|Palo Alto Online Real Estate
Uploaded: Wednesday, January 13, 2010, 1:59 PM
Updated: Monday, December 31, 2012, 3:34 PM
|As the former home of the Pacific Press Publishing Company and the future partial site of Google, Shoreline West has a history and character as eclectic as its architecture.
The neighborhood originally broke off from Old Mountain View in 1994 in an effort to preserve the home of the city's first mayor. Today, the heavily populated area is considering tightening its boundaries even further in an effort to build close community amongst its ethnically and economically diverse populace.
Bounded by Shoreline Boulevard, El Camino Real, Escuela Avenue and Villa Street, the neighborhood's quiet, tree-lined streets lead to small shops and markets and sit in close proximity to downtown. Residents vary in age, from longtime empty-nesters to young couples.
Architectural styles range from original craftsman and Victorian single-family homes to duplexes to apartments. Julie Stanford, who's lived there since 2002, loves how the neighborhood "doesn't have a specific look. Every house looks completely different."
As newlyweds, Stanford and her husband were first attracted to Shoreline West for its location near downtown and its friendliness to growing families like their own. Today, the couple enjoys visiting with their neighbors for casual dinner gatherings throughout the year, along with hosting occasional "happy hours" in their own yard. Neighborhood volunteers also organize community potlucks every winter.
The area has become even more communal as years have passed, Stanford said. "I can walk through the neighborhood and know who lives in every house," she said. "We know everybody on our street."
Block parties of varying sizes occur throughout the year. In 2011, the Shoreline West Association of Neighbors hosted its first all-neighborhood block party, which boasted a record attendance of more than 300 people.
Neighborhood association president Deniece Watkins Smith called the event "very successful," adding, "The next day, when we all ran into each other, we all knew each other."
The block party even received support from local businesses, including one-third of its funding from A-1 Foreign Auto. Watkins Smith hopes to continue the tradition in the coming years.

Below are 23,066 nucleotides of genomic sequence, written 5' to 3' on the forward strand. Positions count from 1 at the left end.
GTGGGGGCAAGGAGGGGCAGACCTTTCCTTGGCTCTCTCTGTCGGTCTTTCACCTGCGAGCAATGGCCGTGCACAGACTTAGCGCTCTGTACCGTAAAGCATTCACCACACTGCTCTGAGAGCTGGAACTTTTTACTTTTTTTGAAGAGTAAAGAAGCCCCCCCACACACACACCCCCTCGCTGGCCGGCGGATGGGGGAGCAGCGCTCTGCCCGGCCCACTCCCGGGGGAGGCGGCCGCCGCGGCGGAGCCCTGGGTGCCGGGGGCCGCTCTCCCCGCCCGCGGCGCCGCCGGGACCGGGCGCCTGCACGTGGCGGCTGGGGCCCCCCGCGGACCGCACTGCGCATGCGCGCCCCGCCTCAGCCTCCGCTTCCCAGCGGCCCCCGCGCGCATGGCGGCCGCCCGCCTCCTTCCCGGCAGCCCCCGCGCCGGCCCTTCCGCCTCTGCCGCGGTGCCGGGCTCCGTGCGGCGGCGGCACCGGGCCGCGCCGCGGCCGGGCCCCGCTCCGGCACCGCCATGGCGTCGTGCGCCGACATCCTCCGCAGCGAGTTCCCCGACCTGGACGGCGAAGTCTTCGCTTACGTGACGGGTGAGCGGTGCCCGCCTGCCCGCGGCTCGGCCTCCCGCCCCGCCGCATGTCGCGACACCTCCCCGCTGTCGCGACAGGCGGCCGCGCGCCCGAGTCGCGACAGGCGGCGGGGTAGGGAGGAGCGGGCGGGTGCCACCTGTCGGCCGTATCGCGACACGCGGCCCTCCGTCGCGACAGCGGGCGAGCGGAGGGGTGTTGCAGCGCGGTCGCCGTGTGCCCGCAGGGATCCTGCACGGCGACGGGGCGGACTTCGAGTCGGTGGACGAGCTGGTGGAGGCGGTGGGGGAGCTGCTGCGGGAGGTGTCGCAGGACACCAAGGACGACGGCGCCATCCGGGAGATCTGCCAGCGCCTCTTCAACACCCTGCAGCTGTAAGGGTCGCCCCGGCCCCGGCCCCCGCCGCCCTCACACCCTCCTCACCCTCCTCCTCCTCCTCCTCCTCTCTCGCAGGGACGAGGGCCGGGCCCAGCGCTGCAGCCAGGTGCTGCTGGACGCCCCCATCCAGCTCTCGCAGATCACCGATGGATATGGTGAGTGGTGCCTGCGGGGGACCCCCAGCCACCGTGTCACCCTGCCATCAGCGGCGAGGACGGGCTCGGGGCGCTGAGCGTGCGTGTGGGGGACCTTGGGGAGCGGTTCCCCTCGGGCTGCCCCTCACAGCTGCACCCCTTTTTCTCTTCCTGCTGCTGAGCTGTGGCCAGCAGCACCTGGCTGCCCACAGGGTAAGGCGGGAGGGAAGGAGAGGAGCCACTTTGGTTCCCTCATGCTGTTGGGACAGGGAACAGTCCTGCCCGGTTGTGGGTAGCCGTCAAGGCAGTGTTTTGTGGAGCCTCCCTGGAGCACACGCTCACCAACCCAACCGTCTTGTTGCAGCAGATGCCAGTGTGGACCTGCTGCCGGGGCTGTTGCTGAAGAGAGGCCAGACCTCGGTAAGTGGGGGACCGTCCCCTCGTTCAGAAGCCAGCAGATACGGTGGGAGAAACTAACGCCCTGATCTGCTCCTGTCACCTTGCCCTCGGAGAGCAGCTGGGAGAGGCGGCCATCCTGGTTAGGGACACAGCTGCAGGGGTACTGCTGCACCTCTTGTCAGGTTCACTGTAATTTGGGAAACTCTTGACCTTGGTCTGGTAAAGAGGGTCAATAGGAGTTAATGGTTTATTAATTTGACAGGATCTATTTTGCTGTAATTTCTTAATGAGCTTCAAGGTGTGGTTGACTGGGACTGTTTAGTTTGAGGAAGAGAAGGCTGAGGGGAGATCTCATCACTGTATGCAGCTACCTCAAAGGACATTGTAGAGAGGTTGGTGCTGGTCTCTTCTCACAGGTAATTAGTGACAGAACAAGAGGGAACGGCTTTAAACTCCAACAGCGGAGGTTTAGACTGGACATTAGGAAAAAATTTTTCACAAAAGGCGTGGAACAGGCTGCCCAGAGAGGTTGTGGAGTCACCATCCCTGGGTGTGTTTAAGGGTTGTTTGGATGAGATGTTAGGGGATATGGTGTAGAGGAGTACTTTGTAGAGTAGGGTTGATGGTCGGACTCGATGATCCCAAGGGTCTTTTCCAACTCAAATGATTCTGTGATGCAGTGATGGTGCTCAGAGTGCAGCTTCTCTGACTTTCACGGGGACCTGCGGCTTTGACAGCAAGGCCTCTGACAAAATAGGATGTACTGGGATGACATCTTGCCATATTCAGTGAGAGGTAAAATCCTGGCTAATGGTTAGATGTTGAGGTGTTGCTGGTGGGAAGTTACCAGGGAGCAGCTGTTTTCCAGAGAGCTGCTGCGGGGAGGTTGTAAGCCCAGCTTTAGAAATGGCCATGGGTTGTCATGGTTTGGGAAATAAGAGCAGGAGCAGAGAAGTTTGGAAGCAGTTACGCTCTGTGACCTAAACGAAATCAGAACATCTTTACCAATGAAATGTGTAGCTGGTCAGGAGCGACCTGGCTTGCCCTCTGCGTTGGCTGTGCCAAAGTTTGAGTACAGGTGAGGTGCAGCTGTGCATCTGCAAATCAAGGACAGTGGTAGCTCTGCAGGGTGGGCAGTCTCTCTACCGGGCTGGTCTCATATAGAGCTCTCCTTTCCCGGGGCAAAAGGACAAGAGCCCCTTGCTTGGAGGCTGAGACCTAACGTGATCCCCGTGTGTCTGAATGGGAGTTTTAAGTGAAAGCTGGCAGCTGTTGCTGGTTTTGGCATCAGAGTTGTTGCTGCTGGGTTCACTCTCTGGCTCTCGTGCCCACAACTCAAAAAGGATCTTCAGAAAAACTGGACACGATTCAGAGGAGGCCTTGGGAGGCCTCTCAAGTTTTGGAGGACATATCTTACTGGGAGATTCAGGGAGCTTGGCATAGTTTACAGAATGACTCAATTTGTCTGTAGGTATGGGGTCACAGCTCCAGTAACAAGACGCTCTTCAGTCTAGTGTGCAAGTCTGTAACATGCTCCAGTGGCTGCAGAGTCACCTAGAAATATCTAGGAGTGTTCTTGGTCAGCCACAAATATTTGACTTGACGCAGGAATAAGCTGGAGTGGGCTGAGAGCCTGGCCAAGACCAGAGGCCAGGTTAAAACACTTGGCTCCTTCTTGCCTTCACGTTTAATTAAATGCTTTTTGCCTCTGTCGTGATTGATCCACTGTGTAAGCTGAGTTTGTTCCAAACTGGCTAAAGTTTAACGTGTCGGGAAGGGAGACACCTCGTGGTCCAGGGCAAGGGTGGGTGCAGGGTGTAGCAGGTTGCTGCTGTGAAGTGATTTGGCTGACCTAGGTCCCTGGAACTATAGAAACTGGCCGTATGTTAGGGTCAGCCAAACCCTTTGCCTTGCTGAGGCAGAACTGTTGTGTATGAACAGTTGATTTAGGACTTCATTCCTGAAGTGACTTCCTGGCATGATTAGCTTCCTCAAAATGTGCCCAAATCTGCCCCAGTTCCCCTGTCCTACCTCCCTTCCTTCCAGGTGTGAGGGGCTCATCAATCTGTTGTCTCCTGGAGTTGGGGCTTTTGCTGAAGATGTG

Neighbors have most recently been active in developing safer crosswalks with more stop signs, and have monitored recent developments along Mariposa Avenue and El Camino Real. Overall, residents don't offer many complaints.
"Everybody that comes to the neighborhood is like, 'I wish every neighborhood could be like this,'" Watkins Smith said.
Impressed and encouraged by the tight-knit community, Stanford even convinced her business partner to move in next door.
"It's like a small town in the middle of Silicon Valley," she said. "I feel like that's really rare."
-- Casey Moore
CHILDCARE AND PRESCHOOLS: Castro Preschool, 505 Escuela Ave.; Childrens Learning Cottage, 675 Escuela Ave.; Wonder World, 2015 Latham St. (nearby)
FIRE STATION: No. 1, 251 S. Shoreline Blvd.
LOCATION: bounded by Shoreline Boulevard, El Camino Real, Escuela Avenue and Villa Street
NEIGHBORHOOD ASSOCIATION: Shoreline West Association of Neighbors (SWAN), Deniece Watkins, firstname.lastname@example.org
PARKS: Castro School Park, Toft Avenue and Latham Street; Mariposa Park, 301 Mariposa Ave.; Eagle Park and Pool, S. Shoreline Boulevard at Church Street
POST OFFICE: Mountain View, 211 Hope St.
PUBLIC SCHOOLS: Mtn. View-Whisman School District -- Castro Elementary School, Graham Middle School; Mtn. View-Los Altos Union High School District -- Los Altos High School
SHOPPING: Downtown Mountain View; California Street Market, 1595 California St.; Escuela Avenue at El Camino Real
MEDIAN 2012 HOME PRICE: $920,000 ($399,000-$1,405,000)
HOMES SOLD: 28
MEDIAN 2012 CONDO PRICE: $339,000 ($200,000-$615,000)
CONDOS SOLD: 17
Are you receiving Express, our free daily e-mail edition? See a sample and sign-up for Express.
There are no comments yet for this story.
Be the first!